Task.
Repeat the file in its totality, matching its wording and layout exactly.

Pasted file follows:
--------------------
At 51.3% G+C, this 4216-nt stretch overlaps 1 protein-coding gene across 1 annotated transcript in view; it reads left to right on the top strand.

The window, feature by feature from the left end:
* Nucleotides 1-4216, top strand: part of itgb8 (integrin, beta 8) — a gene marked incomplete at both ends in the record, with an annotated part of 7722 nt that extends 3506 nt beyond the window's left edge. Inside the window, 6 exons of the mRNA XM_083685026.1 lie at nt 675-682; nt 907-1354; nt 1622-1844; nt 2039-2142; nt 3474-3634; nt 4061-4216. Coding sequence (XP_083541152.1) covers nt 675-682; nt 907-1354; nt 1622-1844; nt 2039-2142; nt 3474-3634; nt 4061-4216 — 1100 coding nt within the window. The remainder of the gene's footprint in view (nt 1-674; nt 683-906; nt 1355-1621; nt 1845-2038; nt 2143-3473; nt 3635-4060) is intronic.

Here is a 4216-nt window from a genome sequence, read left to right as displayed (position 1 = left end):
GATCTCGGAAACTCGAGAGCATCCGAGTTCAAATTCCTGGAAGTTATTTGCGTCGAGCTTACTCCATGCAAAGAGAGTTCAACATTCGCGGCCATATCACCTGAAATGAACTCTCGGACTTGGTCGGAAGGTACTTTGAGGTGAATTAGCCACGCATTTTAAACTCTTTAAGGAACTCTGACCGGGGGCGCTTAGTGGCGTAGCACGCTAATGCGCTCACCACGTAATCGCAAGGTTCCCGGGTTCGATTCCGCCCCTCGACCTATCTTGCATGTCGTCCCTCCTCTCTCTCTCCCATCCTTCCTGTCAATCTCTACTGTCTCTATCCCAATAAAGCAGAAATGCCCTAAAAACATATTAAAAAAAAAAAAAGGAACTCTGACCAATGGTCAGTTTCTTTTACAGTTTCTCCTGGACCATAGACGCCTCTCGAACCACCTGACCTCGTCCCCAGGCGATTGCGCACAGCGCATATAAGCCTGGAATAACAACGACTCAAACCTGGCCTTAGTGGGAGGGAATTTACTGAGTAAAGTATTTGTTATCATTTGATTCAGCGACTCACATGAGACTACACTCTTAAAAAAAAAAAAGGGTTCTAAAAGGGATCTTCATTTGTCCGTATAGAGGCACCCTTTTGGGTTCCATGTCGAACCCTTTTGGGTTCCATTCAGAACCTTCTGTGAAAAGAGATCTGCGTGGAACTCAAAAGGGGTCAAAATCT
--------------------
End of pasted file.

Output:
At 51.3% G+C, this 4216-nt stretch overlaps 1 protein-coding gene across 1 annotated transcript in view; it reads left to right on the top strand.

The window, feature by feature from the left end:
* Nucleotides 1-4216, top strand: part of itgb8 (integrin, beta 8) — a gene marked incomplete at both ends in the record, with an annotated part of 7722 nt that extends 3506 nt beyond the window's left edge. Inside the window, 6 exons of the mRNA XM_083685026.1 lie at nt 675-682; nt 907-1354; nt 1622-1844; nt 2039-2142; nt 3474-3634; nt 4061-4216. Coding sequence (XP_083541152.1) covers nt 675-682; nt 907-1354; nt 1622-1844; nt 2039-2142; nt 3474-3634; nt 4061-4216 — 1100 coding nt within the window. The remainder of the gene's footprint in view (nt 1-674; nt 683-906; nt 1355-1621; nt 1845-2038; nt 2143-3473; nt 3635-4060) is intronic.

Here is a 4216-nt window from a genome sequence, read left to right as displayed (position 1 = left end):
GATCTCGGAAACTCGAGAGCATCCGAGTTCAAATTCCTGGAAGTTATTTGCGTCGAGCTTACTCCATGCAAAGAGAGTTCAACATTCGCGGCCATATCACCTGAAATGAACTCTCGGACTTGGTCGGAAGGTACTTTGAGGTGAATTAGCCACGCATTTTAAACTCTTTAAGGAACTCTGACCGGGGGCGCTTAGTGGCGTAGCACGCTAATGCGCTCACCACGTAATCGCAAGGTTCCCGGGTTCGATTCCGCCCCTCGACCTATCTTGCATGTCGTCCCTCCTCTCTCTCTCCCATCCTTCCTGTCAATCTCTACTGTCTCTATCCCAATAAAGCAGAAATGCCCTAAAAACATATTAAAAAAAAAAAAAGGAACTCTGACCAATGGTCAGTTTCTTTTACAGTTTCTCCTGGACCATAGACGCCTCTCGAACCACCTGACCTCGTCCCCAGGCGATTGCGCACAGCGCATATAAGCCTGGAATAACAACGACTCAAACCTGGCCTTAGTGGGAGGGAATTTACTGAGTAAAGTATTTGTTATCATTTGATTCAGCGACTCACATGAGACTACACTCTTAAAAAAAAAAAAGGGTTCTAAAAGGGATCTTCATTTGTCCGTATAGAGGCACCCTTTTGGGTTCCATGTCGAACCCTTTTGGGTTCCATTCAGAACCTTCTGTGAAAAGAGATCTGCGTGGAACTCAAAAGGGGTCAAAATCT